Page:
We all know that a balanced diet is important to support healthy ageing. But did you know that exercise is also essential for a happy mind and healthy body, even in older age? Often, we assume that exercise is dangerous, impossible, or even pointless in old age. But in reality, getting active as you’re getting older can keep you looking and feeling younger for longer.
Why is Exercise Important for Older Adults?
Physical exercise is vital for people of all ages, and older adults are no exception. For older adults, exercise can help lower the risk of high blood pressure, diabetes, osteoporosis, and more. As we age, our metabolism slows, making it more challenging to maintain a healthy weight. Exercise can also help keep our weight within a healthy range, lessening the impact on our joints.
Although it’s common to worry that exercise could cause a fall, the opposite is actually true. Regular exercise has also been shown to help reduce the risk of falls by maintaining the muscles used for balance. Plus, exercise also keeps us healthy mentally, by improving mood, reducing stress, and supporting restful sleep. Basically, regular, quality exercise has a long list of benefits for the elderly, so staying active is a no brainer!
Note: always consult your doctor before starting a new exercise regime. Also, for those who have a medical condition, live with disability, or have suffered an injury—your doctor can advise you on the best exercises for your personal situation.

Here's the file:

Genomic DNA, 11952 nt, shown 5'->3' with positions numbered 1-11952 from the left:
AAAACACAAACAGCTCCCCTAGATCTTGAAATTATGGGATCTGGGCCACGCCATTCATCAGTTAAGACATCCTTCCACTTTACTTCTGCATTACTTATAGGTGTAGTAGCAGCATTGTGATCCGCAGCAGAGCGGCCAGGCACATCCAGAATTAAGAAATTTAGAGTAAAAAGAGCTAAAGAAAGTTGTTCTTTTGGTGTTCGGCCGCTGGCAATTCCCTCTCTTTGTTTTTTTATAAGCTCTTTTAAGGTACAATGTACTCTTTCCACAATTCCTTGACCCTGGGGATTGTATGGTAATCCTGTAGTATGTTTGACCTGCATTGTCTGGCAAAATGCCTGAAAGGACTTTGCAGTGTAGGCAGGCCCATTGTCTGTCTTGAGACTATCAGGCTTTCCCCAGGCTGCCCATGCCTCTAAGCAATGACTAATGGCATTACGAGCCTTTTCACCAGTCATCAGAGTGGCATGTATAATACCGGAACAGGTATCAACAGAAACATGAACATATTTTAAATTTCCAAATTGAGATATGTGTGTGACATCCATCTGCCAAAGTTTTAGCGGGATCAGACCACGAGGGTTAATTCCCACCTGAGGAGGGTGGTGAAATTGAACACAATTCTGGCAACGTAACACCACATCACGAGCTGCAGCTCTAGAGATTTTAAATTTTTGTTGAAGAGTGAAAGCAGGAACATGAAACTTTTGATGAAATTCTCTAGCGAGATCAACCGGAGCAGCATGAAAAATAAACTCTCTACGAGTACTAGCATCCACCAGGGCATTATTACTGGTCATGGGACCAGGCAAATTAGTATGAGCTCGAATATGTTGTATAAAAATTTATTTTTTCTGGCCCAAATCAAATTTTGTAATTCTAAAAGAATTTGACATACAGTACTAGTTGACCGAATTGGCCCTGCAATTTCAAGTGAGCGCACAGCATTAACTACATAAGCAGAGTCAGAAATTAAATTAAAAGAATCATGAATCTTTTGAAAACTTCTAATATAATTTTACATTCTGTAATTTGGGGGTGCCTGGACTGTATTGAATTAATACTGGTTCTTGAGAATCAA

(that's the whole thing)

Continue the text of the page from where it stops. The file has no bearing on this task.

In general, experts recommend that older adults get at least 30 minutes of exercise per day. And to keep your mind and body in peak condition, your exercise routine should include a mixture of the following:
Cardio Fitness Exercise: Exercise which focuses on your heart and lungs. For instance, walking, bike riding, swimming, or dancing.
Strength Exercise: Activity that helps strengthen your muscles and bones. This could include lifting weights, climbing stairs, or targeted, body-weight manoeuvres.
Flexibility Exercise: Stretching exercises that help with flexibility and movement. For example, yoga, or any exercise which includes gentle bending.
Balance Exercise: Exercise aimed at increasing balance, (usually strength-based).
Aim for around two sessions of strength-based exercise per week. And try to avoid back-to-back strength sessions, to give your body time to recover. Low impact flexibility and balance exercises can be done each day. And cardio exercise should be done as often as possible (for example, a 15-minute walk every morning).
If you’re unsure where to start, consult a doctor or a trusted professional. They may recommend beginning with a light walk around your street or joining an exercise class. Either way, it’s best to start off easy. If you’re not used to walking great distances, don’t plan a 5-kilometre walk for your first time. Give your body time to ease into your new routine before pushing any limits. Also, it’s worth noting that you may be sore after trying a new exercise. A bit of pain or tenderness is normal and will quickly subside. But any intense pain should be assessed by your doctor.
Once you’ve decided which exercise types work best for your body, the world is your oyster. You could try swimming, yoga, tennis, badminton, weights, Pilates and more. Or, if you’re someone who doesn’t enjoy traditional exercise, there are other ways to stay fit and healthy. Think outside the box; go for a walk while birdwatching or do laps of the local park or shopping centre. Catch up with a friend and exercise together. Do some gardening. Or even try out some seated stretches while watching TV.
Also, if you’re not as nimble as you used to be, don’t give up! There are plenty of exercises to suit people with limited mobility, like low-impact swimming, specialist yoga, or seated weight training.
Now, get active, stay hydrated, and most importantly—stay healthy. Be patient with yourself and your body, and enjoy the wonderful benefits of exercise!
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